I wanted to love Into the Night, I really, really wanted to. But I didn’t. I liked it, no more. It’s the first time Suzanne Brockmann has disappointed me, but I simply could not buy into the hero and heroine’s relationship.
This is Mike Muldoon’s story, and it begins in Afghanistan as the team he is leading winds up a successful mission, except for the broken kneecap that puts him in the hospital and endangers his SEAL career. Months later, almost completely recovered, he is appointed the SEAL liaison to Joan DaCosta, White House public relations assistant, who is on the base to prepare for the President’s visit in a couple of weeks. The President is going to award Team Sixteen another medal, and wants to see them demonstrate their prowess in what the SEALs are calling “a dog and pony show.”
Joan is impressed with Mike’s gorgeous blond good looks, and Mike is attracted to her because she’s the older, voluptuous, take-charge kind of woman he prefers. But while she sees him as sexy and attractive, he is also definitely out of reach as a much younger man with a boyish charm. (She is 32 and he is 25.) And every time he tries to impress her, it backfires, making her see him as even more immature. But she still sets him up as the designated date for Brooke Bryant, the President’s 40-ish, flamboyant, controversial daughter, which turns out to be yet another accident waiting to happen, and another chance for Joan and Mike to clash. And then there’s the fact that part of his job is persuading her to cancel the President’s visit, (something she refuses to do) because there is an al-Qaeda cell operating in the San Diego area, and everyone in Team Sixteen from Tom Paoletti on down thinks there is no way that the President can be sufficiently protected.
Meanwhile, as in the other Team Sixteen books, there is a secondary story from World War II. Joan’s grandparents live in the San Diego area, and their love story from that time period, told in flashbacks, is a counterpoint to the relationship between Joan and Mike. This couple of sixty years still has some problems to work out and ghosts to deal with, but their story is more passionate and involving than their granddaughter’s, and presents another example of an older woman/younger man couple. In addition, her grandfather has a unique connection to the SEAL teams of the present that is revealed gradually as their story unfolds.
A third strand involves the Sam Starrett-Alyssa Locke-Mary Lou Starrett triangle introduced in previous books in the series, with Mary Lou convinced that Sam and Alyssa are having an affair, while Sam denies it, but spends next to no time with his wife and daughter, preferring the company of his friends to trying to make his marriage work. Mary Lou, meanwhile, becomes close friends with a Saudi Arabian-American who does yardwork in her neighborhood. Ihbraham Rahman is also a recovering alcoholic, sympathizes with her struggles to stay sober, and offers to go with her to her nightly AA meetings. He also accepts her and likes her just as she is, something she has not encountered before.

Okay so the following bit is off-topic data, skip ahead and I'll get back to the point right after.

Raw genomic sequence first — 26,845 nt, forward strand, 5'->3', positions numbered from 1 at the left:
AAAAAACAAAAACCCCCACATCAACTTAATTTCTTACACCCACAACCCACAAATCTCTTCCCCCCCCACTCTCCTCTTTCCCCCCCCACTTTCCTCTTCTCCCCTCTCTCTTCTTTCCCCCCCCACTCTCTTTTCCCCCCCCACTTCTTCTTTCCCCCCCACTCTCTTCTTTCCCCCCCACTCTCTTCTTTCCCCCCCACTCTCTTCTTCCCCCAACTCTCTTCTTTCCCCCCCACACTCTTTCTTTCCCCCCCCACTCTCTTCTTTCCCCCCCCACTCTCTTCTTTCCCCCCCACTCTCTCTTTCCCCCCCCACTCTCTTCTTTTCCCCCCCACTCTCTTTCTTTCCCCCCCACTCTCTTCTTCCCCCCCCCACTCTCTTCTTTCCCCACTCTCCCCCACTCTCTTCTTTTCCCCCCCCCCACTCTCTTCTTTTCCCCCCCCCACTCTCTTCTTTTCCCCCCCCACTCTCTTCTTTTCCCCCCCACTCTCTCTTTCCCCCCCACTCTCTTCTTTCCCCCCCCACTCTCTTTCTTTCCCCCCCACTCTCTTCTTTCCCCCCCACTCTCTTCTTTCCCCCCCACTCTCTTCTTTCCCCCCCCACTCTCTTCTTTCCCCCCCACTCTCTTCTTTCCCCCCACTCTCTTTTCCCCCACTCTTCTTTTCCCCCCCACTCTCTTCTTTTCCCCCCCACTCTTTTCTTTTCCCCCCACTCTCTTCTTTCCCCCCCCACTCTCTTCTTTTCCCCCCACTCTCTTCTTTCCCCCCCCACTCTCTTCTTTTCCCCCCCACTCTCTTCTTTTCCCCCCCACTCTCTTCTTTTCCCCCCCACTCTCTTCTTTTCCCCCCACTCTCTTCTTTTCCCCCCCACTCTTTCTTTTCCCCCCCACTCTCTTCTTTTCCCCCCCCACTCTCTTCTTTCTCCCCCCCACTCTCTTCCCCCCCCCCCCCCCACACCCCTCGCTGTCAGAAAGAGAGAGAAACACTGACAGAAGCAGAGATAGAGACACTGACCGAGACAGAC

It is unfortunate that the relationship between Mike and Joan never really seems to be as real and involving as the primary relationships in the other Team Sixteen books. Joan constantly chastises herself for her “pathetic” attraction to Mike, and he makes one mistake after another, then has to apologize for each and every one of them, begging her forgiveness in a tone that sometimes becomes boringly whiny. And age is not the only issue they have to confront. They also have to recognize and accept that any relationship other than a brief fling will have to cope with the fact that they live on opposite coasts, and neither is willing to move and give up their career.
Mike’s attraction for Joan is certainly well-supported, and really fairly believable. But a 32-year-old White House power player falling for a 25-year-old blond poster boy? Even if she hasn’t had an intimate relationship in a while, what’s the attraction? He thinks she’s gorgeous and sexy rather than overweight and unattractive, and when they finally do get into bed, the sex is fantastic, but that’s not nearly enough commonality to sustain a marriage, especially one in which long and frequent separations are sure to happen. These two never seem to get their heads together, never seem to “click” the way Brockmann’s other couples do. In fact, when they are discussing how to make a long distance relationship work, Mike decides that what they should do is talk on the phone while they’re apart, and then when they’re together, have sex as much as possible, and not talk. Right! Perhaps if Mike had come across as more mature and seasoned, or Joan had been less powerful and driven, or they’d had more in common, their connection would have seemed more real.
But this book is part of a series, and the appearance of familiar characters and the interaction of the other men on the team and their wives or girlfriends, plus the two secondary storylines, do distract from the problems with the main H/H relationship. It’s a good read, it offers some tantalizing tidbits about Sam, Mary Lou and Alyssa, who are featured in the next book in the series, the climactic scenes of the President’s visit are very suspenseful and surprising, but this book isn’t one of Brockmann’s best. I wish Mike had had a better vehicle.
--Joni Richards Bodart